With the growing range of applications for Deep Neural Networks (DNNs), the demand for higher accuracy has directly impacted the depth of the state-of-the-art models. Although deeper networks are shown to have higher accuracy, they suffer from drastically long training time and slow convergence speed with high computational complexity.
Researchers at UC San Diego have Invented a network modification algorithm that takes as input a conventional CNN architecture and enforces a small-world property on its topology to generate a new network, called SWNet. The approach leverages a quantitative metric for small-worldness and devises a customized rewiring algorithm. The algorithm restructures the inter-layer connections in the in-put CNN to find a topology that balances regularity and randomness, which is the key characteristic of SWNs. Small-world properties in CNNs translates to an architecture where all layers are interlinked via sparse connections. Such networks have similar quality of prediction and number of trainable parameters as their baseline feed-forward architectures, but due to the added sparse links and the optimal SWN connectivity, they warrant better data flow. As a result, the architecture modification has three main benefits:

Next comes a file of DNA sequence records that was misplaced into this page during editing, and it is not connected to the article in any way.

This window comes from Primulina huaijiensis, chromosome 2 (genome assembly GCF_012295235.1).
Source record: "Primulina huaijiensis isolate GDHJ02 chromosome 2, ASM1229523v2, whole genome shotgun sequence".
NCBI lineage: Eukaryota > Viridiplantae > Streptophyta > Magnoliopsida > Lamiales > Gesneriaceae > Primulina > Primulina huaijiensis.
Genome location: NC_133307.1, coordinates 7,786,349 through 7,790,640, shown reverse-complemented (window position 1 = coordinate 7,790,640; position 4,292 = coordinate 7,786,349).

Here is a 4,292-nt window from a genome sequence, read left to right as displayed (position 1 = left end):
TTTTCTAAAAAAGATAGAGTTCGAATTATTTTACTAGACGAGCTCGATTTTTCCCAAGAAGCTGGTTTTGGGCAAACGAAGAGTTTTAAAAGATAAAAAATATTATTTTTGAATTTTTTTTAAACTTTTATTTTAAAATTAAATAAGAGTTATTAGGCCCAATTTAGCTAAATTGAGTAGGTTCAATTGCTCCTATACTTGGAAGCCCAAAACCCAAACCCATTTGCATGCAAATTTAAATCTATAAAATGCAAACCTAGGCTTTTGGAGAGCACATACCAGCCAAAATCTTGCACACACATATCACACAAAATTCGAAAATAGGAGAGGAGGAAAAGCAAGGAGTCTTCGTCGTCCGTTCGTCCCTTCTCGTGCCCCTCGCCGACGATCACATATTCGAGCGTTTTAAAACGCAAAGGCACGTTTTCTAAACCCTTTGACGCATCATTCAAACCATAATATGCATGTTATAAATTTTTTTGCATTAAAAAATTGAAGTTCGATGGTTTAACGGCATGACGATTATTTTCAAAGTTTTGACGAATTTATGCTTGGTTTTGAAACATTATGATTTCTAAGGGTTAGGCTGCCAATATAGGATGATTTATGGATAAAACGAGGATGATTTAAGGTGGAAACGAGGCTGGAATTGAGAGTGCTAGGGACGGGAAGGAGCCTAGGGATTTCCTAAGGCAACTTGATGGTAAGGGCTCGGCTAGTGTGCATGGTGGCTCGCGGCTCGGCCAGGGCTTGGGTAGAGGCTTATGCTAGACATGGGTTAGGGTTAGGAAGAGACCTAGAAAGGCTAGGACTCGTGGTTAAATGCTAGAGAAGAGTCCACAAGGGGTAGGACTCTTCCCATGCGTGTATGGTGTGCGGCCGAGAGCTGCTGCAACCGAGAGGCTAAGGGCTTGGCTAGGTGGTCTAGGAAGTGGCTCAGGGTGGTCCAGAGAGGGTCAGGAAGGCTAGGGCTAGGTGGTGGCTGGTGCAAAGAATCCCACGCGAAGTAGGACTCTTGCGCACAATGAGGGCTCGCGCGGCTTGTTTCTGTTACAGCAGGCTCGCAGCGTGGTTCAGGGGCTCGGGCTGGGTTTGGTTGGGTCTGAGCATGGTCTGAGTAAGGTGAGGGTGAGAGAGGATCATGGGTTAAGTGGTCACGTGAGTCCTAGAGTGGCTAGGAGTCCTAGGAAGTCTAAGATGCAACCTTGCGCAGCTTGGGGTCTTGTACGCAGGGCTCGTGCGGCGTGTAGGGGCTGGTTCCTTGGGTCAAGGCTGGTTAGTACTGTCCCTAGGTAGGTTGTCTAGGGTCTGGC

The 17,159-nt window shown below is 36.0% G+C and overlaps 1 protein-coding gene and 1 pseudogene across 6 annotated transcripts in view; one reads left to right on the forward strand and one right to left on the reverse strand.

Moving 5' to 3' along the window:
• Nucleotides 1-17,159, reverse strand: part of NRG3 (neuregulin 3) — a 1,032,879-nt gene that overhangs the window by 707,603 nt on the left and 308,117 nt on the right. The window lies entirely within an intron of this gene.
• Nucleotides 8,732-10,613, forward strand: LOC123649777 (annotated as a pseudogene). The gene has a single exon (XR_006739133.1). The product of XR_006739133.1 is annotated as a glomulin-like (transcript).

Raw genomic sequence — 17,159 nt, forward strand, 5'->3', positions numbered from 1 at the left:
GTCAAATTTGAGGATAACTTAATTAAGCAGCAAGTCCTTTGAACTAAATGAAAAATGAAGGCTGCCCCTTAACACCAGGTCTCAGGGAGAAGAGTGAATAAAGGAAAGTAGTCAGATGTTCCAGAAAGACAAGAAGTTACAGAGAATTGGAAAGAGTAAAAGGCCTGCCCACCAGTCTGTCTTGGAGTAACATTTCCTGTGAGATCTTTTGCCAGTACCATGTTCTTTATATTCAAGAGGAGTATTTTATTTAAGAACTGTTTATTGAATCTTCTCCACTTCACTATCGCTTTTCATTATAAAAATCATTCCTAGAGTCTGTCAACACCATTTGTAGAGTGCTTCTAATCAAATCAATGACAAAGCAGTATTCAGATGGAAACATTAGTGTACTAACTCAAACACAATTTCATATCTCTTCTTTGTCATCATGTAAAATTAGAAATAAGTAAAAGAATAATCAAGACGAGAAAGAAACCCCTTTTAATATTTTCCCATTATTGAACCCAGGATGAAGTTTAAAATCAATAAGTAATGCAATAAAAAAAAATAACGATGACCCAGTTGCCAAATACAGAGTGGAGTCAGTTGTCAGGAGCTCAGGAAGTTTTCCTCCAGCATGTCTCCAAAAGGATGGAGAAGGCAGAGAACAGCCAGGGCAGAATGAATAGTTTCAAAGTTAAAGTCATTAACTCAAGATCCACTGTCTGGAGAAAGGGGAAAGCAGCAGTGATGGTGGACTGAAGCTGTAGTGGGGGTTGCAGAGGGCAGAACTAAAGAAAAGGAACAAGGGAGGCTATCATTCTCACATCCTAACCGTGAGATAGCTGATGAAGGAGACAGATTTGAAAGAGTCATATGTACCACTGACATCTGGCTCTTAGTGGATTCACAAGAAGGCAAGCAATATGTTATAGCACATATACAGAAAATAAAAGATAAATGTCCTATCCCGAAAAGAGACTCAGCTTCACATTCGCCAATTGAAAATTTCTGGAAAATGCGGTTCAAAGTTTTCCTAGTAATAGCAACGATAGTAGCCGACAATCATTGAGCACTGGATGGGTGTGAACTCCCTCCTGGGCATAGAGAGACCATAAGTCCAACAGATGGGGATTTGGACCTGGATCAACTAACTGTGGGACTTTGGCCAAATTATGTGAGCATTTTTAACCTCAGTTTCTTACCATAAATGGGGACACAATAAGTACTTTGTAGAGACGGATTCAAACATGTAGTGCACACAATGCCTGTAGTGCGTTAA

The disclosed technology can enhance the efficiency of any DNN, as used in image recognition, autonomous vehicles and robotics, etc.
During benchmarking experiments on various network architectures, SWNets’ performance on popular image classification benchmarks including CI-FAR10, CIFAR100, and ImageNet achieve an average of 2.1-fold improvement in training iterations required to achieve comparable classification accuracy as the baseline models. Comparisons of SWNet with the state-of-the-art DenseNet model shows that with 10×fewer parameters, SWNets demonstrate identical performance during training.
Working software has been developed and is available for evaluation.
The idea is patent pending and available for licensing.